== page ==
There is no doubt about it when it comes to favorite cuisines of the world, Thailand’s culinary classics are high-up in the foodie charts. Thai dishes combine sweet, sour, salty, and spicy flavors to create a tantalizing taste that zings with freshness and creates instant lip boosters from the heat of birds-eye chili.
Woks sizzle on side-streets and in the renowned night markets, serving up fiery stir-fries and bubbling curries, whilst clay pots over charcoal promise an interactive foodie experience with a do-it-yourself hotpot (jim jum). There is also another Thai hotpot (suki) where food is dropped into boiling stock, cooked and dipped in a spicy sauce; a classic family dinner.
Thai food is visually stunning and totally unique, with layer-upon-layer of flavors that blend, contrast, and excite the senses in an appetizing journey of culinary surprise one traditional Thai dish after the other.
The History of Thai Food
What is especially exciting about Thai dishes is the rich cultural influences and the regional varieties too. The influx of Chinese settlers over a thousand years ago brought with it quick-fry noodle dishes, noodle soup (bamee nam) and fermented rice noodles with curry sauces (khanom jeen gaeng), as well as fluffy, steamed bread buns with sweet and savory fillings (salabao). A classic Thai breakfast and teatime comfort food is velvety Hainanese chicken cooked in a stock with rice (khao man gai) and a warming ginger sauce that originates in Hainan Province in China.
Even the classic Thai chili, ever-present in many recipes, was first introduced into Thailand by Portuguese missionaries nearly 500 years ago. Today, Thais are enjoying a love affair with Japanese and Korean foods, with plenty of restaurants serving up grill-your-own meats, seafood, and vegetables with in-table barbeques. The classic Thai barbeque (mookata) combines grilled meats with a ring of soup into which the juices run, with herbs and hard-boiled quails’ eggs, and noodles added.
In the hub of Southeast Asia, Thailand’s regional dishes are influenced by local communities, resources, and neighboring countries. Rich, dark massaman curry (gaeng massaman) from the South is thought to possibly trace back to Persian merchants from centuries ago and could be a reference to the Thai word for ‘Muslim’. Meanwhile, sticky rice (khao niao) from Issan in Thailand’s North-East is a staple in nearby Laos too, eaten with barbequed pork kebabs or with mango and coconut milk.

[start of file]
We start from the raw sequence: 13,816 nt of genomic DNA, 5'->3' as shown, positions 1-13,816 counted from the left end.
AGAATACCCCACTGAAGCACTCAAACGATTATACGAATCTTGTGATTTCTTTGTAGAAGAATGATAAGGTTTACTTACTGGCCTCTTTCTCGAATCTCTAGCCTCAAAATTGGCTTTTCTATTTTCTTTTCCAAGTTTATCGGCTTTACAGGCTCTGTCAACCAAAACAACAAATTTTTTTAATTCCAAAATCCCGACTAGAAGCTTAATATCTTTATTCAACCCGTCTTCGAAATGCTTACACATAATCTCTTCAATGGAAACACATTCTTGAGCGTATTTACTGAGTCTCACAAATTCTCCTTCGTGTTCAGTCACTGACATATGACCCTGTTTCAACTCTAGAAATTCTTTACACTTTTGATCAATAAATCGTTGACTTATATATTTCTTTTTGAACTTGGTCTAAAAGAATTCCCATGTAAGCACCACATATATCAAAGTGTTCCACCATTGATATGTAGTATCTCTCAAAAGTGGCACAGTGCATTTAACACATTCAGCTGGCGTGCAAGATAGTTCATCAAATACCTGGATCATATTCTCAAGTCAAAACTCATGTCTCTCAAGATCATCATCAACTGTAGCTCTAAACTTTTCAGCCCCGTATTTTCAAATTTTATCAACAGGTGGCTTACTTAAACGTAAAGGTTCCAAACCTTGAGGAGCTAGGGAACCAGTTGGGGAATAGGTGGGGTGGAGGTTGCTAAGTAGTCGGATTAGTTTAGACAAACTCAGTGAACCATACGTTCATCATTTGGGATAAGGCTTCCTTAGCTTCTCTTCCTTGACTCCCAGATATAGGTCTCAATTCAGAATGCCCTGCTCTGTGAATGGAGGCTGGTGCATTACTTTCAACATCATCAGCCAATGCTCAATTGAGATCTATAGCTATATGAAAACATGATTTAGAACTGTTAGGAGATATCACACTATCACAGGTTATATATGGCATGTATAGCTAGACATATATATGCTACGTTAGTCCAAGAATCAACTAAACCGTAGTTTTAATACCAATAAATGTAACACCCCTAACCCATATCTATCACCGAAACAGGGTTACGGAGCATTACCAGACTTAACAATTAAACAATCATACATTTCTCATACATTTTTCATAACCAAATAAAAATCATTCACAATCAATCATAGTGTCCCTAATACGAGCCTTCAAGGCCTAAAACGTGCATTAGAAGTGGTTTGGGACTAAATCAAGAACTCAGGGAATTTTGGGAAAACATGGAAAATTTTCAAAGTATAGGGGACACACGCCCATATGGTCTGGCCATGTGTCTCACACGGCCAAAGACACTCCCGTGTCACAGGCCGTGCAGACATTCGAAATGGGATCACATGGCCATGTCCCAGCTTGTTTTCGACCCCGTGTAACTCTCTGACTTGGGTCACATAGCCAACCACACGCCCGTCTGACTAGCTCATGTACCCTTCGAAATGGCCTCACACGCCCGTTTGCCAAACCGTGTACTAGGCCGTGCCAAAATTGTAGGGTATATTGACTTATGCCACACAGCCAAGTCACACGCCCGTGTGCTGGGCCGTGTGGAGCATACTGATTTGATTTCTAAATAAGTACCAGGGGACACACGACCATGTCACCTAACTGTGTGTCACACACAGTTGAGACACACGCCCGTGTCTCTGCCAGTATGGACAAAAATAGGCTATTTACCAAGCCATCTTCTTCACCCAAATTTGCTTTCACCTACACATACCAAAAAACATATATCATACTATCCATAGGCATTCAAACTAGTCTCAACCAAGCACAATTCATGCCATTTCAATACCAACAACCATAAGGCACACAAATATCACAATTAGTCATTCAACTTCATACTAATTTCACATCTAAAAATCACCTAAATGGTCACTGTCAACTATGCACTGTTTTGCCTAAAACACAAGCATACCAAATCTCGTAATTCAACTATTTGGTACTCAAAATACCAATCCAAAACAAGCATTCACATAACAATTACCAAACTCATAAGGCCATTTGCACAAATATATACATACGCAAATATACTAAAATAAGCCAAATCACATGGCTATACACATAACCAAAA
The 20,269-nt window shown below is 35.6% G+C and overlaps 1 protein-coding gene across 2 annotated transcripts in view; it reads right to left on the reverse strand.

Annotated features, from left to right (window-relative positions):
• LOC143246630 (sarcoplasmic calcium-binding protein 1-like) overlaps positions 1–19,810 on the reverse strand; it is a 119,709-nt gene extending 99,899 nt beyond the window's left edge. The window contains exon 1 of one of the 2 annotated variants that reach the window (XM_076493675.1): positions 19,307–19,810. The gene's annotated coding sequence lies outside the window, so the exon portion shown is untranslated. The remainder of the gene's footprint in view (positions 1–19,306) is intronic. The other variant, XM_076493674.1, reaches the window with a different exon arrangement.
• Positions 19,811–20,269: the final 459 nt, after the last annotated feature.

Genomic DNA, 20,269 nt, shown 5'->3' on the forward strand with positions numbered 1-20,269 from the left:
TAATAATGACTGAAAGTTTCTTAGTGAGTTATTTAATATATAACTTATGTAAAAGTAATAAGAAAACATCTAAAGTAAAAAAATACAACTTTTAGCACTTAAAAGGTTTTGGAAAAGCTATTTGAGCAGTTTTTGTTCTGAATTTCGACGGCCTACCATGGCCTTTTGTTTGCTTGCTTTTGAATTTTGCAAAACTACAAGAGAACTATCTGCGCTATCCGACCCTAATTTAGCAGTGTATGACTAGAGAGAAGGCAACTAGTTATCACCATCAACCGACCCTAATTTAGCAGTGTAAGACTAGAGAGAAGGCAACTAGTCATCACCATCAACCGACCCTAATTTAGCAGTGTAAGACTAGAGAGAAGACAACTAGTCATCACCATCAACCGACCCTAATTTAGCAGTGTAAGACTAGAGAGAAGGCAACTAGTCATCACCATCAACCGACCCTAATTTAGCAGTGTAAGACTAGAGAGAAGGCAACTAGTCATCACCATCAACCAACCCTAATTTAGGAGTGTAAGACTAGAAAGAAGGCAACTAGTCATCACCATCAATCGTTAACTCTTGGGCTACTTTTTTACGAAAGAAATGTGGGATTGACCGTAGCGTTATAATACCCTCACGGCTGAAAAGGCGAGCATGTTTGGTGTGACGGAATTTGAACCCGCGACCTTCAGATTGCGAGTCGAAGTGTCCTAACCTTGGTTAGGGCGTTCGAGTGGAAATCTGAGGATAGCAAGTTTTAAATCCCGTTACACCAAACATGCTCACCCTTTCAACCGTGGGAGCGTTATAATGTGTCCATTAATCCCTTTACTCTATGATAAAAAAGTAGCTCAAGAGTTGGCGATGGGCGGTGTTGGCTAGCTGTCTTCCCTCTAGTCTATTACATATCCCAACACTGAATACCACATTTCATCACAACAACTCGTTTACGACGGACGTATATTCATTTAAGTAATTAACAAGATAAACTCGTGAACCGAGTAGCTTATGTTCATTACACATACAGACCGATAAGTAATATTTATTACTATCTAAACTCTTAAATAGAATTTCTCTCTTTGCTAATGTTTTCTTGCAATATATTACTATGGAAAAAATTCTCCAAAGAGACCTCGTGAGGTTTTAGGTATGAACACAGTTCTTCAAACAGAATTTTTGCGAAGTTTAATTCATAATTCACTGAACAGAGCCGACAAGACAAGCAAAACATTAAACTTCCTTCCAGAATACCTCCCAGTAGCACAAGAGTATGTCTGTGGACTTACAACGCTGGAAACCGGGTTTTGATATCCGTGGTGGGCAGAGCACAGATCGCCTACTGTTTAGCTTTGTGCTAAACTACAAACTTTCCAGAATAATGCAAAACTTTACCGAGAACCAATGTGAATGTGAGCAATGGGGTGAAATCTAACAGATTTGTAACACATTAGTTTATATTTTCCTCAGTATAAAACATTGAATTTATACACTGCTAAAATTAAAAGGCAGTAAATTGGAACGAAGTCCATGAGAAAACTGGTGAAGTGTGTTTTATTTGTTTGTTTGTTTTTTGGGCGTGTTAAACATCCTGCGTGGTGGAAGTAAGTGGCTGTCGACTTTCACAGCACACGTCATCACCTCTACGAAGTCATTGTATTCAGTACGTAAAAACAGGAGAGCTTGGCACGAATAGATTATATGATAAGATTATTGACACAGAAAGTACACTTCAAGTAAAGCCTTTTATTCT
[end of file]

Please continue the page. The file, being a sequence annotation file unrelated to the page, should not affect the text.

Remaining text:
Traditional Thai Classics
Thai cuisine is one of the reasons the country attracts so many tourists and why so many visitors fall in love with the taste of Thailand along with the relaxed style of dining where dishes are shared, and courses come when they are ready. When eating out with family or friends, Thais love to dine with gusto, filling up their table with lots of different dishes. However, choosing which dishes to try is not always an easy task as there are so many choices and it can be confusing to work-out what dishes even exist.
Here are three all-time Thai classics to inspire your appetite during your vacation:
Thai basil stir-fry (pad gapow) is the most popular, everyday dish for Thais and a favorite in restaurants too, made with oyster sauce, garlic, chili, sugar, fish sauce, and oyster sauce added to Thai basil leaves and meat or seafood; often served with a fried egg on top for breakfast.
Hot and sour prawn soup (tom yum goong) is another firm Thai favorite, with mushrooms, prawns, lemongrass, chilis, and kaffir lime leaves; creating a fragrant and aromatic broth that is served with a bowl of steamed rice to share.
Steamed seabass with lemon (pla kapong neung manow) is an absolute must-try dish that is served in the middle of the table on a fish-shaped pan heated by a charcoal fire. The meat is delicately soft, while the chili, garlic, and salty-citrusy sauce is packed with wonderfully intense flavors.
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